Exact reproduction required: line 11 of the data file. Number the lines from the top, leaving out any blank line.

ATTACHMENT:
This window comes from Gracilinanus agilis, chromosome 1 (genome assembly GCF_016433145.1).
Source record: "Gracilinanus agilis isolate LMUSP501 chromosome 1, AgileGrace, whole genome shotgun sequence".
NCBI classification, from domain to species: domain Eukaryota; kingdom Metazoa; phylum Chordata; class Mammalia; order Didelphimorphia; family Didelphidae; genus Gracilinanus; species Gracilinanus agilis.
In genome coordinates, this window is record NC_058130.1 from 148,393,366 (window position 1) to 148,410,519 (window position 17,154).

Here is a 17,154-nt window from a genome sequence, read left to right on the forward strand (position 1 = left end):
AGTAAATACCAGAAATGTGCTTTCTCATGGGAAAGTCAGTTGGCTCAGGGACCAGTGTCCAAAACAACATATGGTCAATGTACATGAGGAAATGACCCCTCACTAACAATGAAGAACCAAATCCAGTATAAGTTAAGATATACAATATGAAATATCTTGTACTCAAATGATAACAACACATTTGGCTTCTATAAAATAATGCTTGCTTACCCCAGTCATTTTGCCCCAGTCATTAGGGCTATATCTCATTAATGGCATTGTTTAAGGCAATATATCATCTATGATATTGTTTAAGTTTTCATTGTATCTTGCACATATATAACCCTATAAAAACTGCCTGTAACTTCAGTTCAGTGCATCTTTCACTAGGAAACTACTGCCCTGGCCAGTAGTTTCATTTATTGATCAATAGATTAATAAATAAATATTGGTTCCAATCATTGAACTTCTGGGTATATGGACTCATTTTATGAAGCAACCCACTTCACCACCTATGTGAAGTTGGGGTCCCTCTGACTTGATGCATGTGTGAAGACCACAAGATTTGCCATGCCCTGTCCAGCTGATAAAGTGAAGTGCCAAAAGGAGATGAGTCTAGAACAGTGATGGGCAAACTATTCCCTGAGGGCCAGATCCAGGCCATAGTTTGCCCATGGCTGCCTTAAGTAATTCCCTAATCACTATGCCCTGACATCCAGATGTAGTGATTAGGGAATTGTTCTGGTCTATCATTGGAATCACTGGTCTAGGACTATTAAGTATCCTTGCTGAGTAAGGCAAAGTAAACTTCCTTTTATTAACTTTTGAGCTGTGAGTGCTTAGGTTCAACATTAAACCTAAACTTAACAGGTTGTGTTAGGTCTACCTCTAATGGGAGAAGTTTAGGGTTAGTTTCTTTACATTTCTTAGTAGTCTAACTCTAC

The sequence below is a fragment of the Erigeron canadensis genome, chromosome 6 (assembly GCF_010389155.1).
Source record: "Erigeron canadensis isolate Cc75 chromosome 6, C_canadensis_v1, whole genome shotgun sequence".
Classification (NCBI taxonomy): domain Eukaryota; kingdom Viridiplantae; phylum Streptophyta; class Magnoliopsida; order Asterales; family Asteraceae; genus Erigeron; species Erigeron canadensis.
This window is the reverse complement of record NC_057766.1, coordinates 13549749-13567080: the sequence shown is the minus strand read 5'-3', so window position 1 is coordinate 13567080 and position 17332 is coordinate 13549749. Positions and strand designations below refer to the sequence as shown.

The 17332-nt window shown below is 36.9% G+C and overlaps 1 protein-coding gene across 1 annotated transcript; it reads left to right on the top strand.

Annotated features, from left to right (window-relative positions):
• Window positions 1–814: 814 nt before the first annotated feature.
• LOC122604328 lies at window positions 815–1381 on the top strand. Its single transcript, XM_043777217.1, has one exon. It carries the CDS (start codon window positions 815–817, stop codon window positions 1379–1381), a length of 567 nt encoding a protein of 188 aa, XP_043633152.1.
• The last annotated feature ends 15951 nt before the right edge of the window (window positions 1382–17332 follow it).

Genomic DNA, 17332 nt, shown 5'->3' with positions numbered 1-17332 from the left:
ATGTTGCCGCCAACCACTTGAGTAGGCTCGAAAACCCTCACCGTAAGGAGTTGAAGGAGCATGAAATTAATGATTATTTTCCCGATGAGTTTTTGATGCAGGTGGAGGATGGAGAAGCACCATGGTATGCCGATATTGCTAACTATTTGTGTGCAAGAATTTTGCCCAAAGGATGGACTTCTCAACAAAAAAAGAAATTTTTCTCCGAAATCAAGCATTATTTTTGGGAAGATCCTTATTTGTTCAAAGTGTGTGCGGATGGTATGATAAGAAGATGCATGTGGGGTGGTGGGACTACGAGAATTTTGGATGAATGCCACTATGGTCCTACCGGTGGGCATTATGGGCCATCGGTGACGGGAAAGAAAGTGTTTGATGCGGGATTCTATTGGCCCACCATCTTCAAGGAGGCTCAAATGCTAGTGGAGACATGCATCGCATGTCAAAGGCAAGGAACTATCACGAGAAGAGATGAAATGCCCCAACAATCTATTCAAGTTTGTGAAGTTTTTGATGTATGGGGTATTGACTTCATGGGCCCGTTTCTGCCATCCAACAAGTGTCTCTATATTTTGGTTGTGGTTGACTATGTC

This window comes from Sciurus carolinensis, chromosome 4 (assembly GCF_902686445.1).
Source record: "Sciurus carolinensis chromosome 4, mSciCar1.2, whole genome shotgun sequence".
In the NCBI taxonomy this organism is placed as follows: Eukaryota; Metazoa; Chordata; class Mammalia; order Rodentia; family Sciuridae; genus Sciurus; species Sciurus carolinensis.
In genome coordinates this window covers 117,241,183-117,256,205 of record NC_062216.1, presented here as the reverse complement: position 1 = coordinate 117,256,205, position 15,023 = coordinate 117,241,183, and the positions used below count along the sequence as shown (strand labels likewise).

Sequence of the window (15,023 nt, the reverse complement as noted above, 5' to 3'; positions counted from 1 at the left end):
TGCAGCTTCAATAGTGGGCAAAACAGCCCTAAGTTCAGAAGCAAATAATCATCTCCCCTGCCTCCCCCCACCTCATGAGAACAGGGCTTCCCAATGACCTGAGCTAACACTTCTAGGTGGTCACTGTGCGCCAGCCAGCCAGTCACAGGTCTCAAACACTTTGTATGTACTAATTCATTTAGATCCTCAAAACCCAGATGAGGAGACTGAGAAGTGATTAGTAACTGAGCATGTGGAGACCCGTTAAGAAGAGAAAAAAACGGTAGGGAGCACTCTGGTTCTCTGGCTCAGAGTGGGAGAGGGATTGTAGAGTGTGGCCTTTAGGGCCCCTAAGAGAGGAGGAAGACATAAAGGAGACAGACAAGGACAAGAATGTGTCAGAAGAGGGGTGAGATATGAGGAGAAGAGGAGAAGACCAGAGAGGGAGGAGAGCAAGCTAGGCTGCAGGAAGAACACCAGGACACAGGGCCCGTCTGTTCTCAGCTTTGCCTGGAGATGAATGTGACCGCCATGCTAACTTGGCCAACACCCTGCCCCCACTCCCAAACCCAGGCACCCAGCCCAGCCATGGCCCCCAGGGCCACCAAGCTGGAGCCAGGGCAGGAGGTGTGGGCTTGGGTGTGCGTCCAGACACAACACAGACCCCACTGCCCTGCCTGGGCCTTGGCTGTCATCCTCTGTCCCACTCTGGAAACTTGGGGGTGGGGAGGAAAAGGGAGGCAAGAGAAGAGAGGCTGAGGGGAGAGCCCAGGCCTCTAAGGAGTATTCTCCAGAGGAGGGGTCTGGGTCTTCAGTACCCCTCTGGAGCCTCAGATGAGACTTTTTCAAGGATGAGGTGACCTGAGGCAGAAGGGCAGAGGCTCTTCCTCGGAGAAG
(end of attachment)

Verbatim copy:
The 17332-nt window shown below is 36.9% G+C and overlaps 1 protein-coding gene across 1 annotated transcript; it reads left to right on the top strand.